The used vehicle market continues its positive upward overall price trend started in the spring, as interpreted by Adesa, Manheim, Black Book and Kelley Blue Book.

Adesa Analytical Services reported that not only were average wholesale prices up on a month-over-month basis in May, they were up on a year-over-year basis for the first time since December 2007, the start of the recession.

The Manheim Used Vehicle Value Index stood at 109.1 for May, resulting in the first year-over-year gain in pricing since Oct. 2007. May marked the fifth consecutive monthly increase in wholesale used vehicle prices on a mix, mileage and seasonally adjusted basis.

Volume, Volume, Volume
These increases can be attributed to a lack of supply coupled with a healthy demand for used vehicles.

“With used vehicles remaining a relative bargain for consumers who could afford to buy a new vehicle, and both incoming and inventoried wholesale vehicle supply tapering, the wholesale price recovery looks to continue in the months ahead,” said Tom Kontos of Adesa in his monthly commentary.

Adesa estimated that auction industry inventory levels stood at approximately 37 days at the end of May—much lower than the 73 days around 2008 year-end and at parity with last May. The working down of inventories will continue to put upward pressure on prices in light of still-strong used vehicle demand.

Dismal new vehicle sales are pushing dealer consignment volumes lower, reported Manheim. In May, the seasonally adjusted annual selling rate for new vehicles remained below the 10 million mark for the fifth consecutive month.

In its index report, Manheim echoed Adesa’s supply/demand assessment: “Given that retail used vehicle sales have been flat (and actual demand higher), the resulting loss of trade-ins from new vehicles sales (the majority of which re-enter the wholesale market) has caused dealers to aggressively bid for late-model used vehicles.”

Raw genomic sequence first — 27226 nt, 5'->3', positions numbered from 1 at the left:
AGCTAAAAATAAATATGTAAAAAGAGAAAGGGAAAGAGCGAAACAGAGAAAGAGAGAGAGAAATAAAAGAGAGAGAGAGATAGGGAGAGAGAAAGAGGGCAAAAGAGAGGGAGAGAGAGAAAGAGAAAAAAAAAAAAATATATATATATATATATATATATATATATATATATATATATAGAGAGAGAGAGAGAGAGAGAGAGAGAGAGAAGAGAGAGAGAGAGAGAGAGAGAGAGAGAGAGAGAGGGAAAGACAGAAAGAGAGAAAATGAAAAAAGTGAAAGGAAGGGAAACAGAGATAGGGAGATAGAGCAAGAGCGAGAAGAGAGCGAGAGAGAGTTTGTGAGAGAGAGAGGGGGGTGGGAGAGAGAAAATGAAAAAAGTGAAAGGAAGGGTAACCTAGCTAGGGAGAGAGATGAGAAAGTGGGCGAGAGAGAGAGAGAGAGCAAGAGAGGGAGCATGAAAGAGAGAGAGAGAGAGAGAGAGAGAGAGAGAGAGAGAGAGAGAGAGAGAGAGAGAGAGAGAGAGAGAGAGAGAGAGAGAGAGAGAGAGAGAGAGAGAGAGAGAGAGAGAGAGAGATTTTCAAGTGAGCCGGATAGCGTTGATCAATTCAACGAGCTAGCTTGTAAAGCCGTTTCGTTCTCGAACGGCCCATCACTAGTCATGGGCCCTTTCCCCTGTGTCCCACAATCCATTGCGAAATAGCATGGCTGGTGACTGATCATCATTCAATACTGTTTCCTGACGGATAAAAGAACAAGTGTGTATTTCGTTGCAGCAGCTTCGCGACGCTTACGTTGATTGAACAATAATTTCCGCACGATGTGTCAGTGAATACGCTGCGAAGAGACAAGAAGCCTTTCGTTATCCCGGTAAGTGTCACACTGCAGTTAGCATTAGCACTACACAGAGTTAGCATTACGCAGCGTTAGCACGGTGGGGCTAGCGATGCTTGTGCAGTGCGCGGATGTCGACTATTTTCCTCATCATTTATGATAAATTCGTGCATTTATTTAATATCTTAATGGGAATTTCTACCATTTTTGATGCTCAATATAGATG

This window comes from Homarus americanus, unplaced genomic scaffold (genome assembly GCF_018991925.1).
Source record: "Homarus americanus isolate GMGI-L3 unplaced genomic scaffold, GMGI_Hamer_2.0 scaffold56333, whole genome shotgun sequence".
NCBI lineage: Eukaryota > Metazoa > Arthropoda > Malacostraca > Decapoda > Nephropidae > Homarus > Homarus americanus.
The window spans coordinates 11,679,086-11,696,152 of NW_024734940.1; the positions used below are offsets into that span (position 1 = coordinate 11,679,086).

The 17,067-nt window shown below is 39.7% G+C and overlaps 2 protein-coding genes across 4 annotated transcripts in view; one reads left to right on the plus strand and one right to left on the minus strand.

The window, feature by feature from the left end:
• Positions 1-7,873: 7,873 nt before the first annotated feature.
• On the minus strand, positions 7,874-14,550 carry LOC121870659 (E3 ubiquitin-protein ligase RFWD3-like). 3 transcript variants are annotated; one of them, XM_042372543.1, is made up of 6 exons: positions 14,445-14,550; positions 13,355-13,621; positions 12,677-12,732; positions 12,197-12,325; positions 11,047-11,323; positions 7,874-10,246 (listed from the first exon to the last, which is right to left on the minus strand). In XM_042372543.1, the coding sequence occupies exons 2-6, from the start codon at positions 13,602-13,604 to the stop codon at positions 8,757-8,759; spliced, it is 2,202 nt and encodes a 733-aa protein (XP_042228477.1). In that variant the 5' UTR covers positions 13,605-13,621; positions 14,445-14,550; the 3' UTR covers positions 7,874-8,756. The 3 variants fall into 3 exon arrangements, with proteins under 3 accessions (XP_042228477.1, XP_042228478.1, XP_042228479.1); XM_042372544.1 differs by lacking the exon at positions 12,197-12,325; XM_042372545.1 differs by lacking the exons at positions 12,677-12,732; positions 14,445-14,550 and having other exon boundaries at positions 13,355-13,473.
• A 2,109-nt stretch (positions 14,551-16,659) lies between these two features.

In addition, off-rental volumes into the wholesale market were off more than 30 percent in the first five months of 2009, Manheim stated. This has helped pricing for both program and risk vehicle sales.

Ricky Beggs, managing editor of Black Book, noted that the mileage of rental units in the market has climbed significantly. This mileage level is becoming a little more acceptable, Beggs stated. “There is a market, at the right price, for 2008 models with 46,000 to 53,000 miles,” he said.

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With the overall decrease in used-vehicle supply compared to last year, the extra-clean units have become harder to find, which has often caused final bid levels to increase, Beggs noted in his “Beggs on the Market” report.

Beggs said auction volumes continue to be much smaller than auction operators would like.

Segment Trends
All of the analyses showed that price movements by segment year-over-year reflected last year’s abnormal market. Wholesale pricing for large pickups and SUVs is up sharply from a year ago, when we had $4-a-gallon gasoline and heavy incentives on these vehicles in the new vehicle market.

Conversely, current wholesale prices for compact cars are down significantly from their extraordinarily high levels of a year ago. Today, there is a heavy supply of small-car new vehicle inventory, Manheim reported.

Ricky Beggs reported big swings up and big drops down in many used-vehicle segments. Black Book made value updates to 10,036 unique vehicles in a single day in June. But almost 95 percent of those adjustments were increases in value, with a strong $253 average increase.

Kelley Blue Book’s segment analysis was not as bullish.

In May, only five of Kelley Blue Book’s 20 segments appreciated, although the gains were relatively conservative (0.1 to 2 percent). This is in sharp contrast to April, where 11 segments appreciated in value. Of the segments showing strength, KBB said it expects that these vehicles are approaching a peak and values will flatten or begin to depreciate in coming months. KBB reported a 0.4 percent overall depreciation in May.

Hybrid vehicles, subcompacts and compact crossovers continue to incur the most depreciation, even as gas prices inch up. Car values depreciated 0.8 percent overall for the month of May, with much of the declines coming from the smaller car segment.

In terms of the effects of bankruptcy and brand discontinuation on residuals, Manheim reported that affected models (with a few exceptions) continue to perform well in the wholesale market. This is in spite of the fact that some new vehicle inventory is now being heavily discounted.

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